Noted.

Concerns about the impact on infusion services. 

PHARMAC consider the impact to infusion services as a result of this decision would be small, noting a number of patients throughout the country who would be eligible for funding have been funded in the past via NPPA. It is acknowledged that there would be a cost and resource impact to DHBs related to infusion services needed to administer rituximab.  However, it is likely that there would be an overall reduction in cost for DHBs associated with hospitalisations due to NMOSD attacks and subsequent disability.

Questions regarding the factors that influence the timeline from notification date to funding date.

Notification of a decision occurs as soon as possible following a decision.

If significant issues are raised during consultation then a delay in decision making, and subsequent notification can occur if additional time is required to consider the issues raised.

Similarly, a change to the funding date, different to what was originally proposed in a consultation, can occur as a result of consultation feedback.

Questions regarding how the cost of infusion services are calculated.

The cost of infusion services are generally informed by PHARMAC’s cost-resource manual. Information on the cost-resource manual and how this data is collected is available on our website.  

There is a long list of restrictions for rituximab funding within the Pharmaceutical Schedule.

Requested consideration be given to redefining the current restrictions to particular specialties and reducing the number of condition based restrictions.

Funding of rituximab is currently targeted to specific indications within different specialties.

Should rituximab be funded in the future for all indications within a particular specialty, then this would be something which could be considered.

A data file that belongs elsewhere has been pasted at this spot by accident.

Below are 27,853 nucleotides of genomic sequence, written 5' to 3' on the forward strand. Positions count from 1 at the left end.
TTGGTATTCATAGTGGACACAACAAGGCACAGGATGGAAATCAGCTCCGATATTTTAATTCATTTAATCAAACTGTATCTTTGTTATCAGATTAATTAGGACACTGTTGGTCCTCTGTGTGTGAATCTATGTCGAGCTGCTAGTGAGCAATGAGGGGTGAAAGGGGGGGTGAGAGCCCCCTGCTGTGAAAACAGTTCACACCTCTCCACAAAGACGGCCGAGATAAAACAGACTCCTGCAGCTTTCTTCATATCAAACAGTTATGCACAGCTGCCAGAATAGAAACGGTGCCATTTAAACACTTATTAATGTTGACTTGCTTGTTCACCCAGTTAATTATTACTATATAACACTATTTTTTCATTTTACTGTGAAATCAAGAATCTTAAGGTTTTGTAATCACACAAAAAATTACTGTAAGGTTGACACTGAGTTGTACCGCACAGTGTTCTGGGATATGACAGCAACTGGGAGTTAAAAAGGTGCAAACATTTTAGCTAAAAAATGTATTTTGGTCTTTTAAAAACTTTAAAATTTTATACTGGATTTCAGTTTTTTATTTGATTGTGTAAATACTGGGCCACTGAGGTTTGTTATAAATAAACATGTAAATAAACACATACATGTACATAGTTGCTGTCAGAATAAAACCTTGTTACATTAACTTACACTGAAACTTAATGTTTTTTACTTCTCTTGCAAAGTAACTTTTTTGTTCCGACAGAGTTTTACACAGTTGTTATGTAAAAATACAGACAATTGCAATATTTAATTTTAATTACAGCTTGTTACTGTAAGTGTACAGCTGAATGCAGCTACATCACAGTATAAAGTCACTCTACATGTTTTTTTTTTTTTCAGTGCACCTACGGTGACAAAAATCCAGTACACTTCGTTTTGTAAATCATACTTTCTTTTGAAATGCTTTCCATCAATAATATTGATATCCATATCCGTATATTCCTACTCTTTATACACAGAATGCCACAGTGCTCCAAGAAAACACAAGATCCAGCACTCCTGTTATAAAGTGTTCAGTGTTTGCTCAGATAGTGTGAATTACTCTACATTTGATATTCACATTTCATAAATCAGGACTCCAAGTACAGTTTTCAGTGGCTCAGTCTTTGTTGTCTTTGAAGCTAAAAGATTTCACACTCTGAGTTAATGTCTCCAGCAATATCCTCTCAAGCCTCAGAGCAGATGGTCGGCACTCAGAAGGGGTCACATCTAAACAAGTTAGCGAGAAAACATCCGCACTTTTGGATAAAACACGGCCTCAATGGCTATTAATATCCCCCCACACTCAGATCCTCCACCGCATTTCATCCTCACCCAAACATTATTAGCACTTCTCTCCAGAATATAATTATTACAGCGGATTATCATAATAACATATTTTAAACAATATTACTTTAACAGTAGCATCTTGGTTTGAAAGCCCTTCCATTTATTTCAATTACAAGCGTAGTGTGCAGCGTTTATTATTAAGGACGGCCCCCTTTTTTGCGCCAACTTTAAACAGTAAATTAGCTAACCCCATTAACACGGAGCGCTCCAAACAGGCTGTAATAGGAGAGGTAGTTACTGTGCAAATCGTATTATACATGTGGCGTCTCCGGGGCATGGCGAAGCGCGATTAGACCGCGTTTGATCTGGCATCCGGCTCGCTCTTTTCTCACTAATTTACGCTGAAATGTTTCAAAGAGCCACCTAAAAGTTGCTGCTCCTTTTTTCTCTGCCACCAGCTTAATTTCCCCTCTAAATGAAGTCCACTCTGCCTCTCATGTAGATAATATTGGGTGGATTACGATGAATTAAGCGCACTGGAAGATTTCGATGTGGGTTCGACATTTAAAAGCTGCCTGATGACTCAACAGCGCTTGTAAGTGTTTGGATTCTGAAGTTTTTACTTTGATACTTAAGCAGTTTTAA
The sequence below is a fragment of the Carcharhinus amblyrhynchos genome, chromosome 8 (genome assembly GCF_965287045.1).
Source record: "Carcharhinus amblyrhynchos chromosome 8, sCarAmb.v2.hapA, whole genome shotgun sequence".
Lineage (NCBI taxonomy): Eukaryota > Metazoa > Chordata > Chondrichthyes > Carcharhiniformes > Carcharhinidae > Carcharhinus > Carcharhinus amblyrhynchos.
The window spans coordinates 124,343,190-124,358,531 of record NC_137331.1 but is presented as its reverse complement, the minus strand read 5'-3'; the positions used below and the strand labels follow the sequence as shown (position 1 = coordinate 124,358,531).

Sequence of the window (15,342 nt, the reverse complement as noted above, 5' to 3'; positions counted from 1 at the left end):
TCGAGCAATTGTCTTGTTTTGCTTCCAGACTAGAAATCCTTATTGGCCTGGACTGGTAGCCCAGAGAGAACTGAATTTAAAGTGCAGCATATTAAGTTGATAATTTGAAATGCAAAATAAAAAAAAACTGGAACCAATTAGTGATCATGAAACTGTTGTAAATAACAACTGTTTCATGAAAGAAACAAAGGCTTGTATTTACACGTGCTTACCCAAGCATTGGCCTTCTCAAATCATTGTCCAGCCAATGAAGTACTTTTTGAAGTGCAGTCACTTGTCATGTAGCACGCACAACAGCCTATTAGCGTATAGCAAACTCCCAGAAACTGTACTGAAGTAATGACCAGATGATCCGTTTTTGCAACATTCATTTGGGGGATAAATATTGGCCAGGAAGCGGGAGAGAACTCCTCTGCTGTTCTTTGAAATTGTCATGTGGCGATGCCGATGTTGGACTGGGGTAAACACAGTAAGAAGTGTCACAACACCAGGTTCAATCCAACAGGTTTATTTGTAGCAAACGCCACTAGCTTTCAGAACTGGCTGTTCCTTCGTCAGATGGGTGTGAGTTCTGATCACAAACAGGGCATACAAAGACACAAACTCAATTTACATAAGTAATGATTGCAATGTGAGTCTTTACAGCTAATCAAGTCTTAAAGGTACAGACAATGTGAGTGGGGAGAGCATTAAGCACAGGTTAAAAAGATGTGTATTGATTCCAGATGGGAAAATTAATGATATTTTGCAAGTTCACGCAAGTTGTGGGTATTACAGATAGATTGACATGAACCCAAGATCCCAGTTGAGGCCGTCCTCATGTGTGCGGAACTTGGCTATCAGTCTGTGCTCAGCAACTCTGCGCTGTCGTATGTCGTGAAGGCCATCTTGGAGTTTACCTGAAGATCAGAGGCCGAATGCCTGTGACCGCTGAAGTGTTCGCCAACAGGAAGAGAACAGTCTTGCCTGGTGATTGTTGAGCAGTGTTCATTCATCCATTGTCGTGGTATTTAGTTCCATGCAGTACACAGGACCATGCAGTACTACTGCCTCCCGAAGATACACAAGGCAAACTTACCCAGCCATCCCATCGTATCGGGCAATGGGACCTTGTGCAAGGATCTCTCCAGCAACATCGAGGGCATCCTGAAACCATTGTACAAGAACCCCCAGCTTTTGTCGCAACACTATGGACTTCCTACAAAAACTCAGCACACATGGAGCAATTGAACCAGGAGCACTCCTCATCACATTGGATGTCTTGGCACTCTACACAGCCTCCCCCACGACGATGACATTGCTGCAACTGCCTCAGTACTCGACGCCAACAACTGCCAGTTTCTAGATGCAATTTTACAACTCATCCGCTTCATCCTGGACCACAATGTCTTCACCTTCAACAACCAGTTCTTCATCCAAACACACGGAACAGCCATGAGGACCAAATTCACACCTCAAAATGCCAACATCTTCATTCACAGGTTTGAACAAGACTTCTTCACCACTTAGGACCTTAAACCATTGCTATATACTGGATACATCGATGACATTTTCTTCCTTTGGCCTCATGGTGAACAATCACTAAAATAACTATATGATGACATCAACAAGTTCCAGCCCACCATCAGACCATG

If you have any questions about this decision, you can email us at enquiry@pharmac.govt.nz; or call our toll free number (9 am to 5 pm, Monday to Friday) on 0800 66 00 50. 

Rituximab for severe refractory myasthenia gravis

Any changes to the original proposal?

No changes were made to this proposal as a result of consultation feedback.

This decision was subject to a consultation letter dated 30 May 2019.

Who we think will be most interested

  • People with severe myasthenia gravis and their whānau
  • Neurologists
  • Hospital pharmacies and DHBs

Detail about this decision

The following changes will occur from 1 August 2019:

Access to rituximab (Mabthera) will be widened in Section B and Part II of Section H of the Pharmaceutical Schedule from 1 August 2019 to include severe refractory myasthenia gravis, as follows (new criteria only shown below):

Special Authority for Subsidy
Initial application – (Severe Refractory Myasthenia Gravis) only from a neurologist or medical practitioner on the recommendation of a neurologist. Approvals valid for 2 years for applications meeting the following criteria:
Both: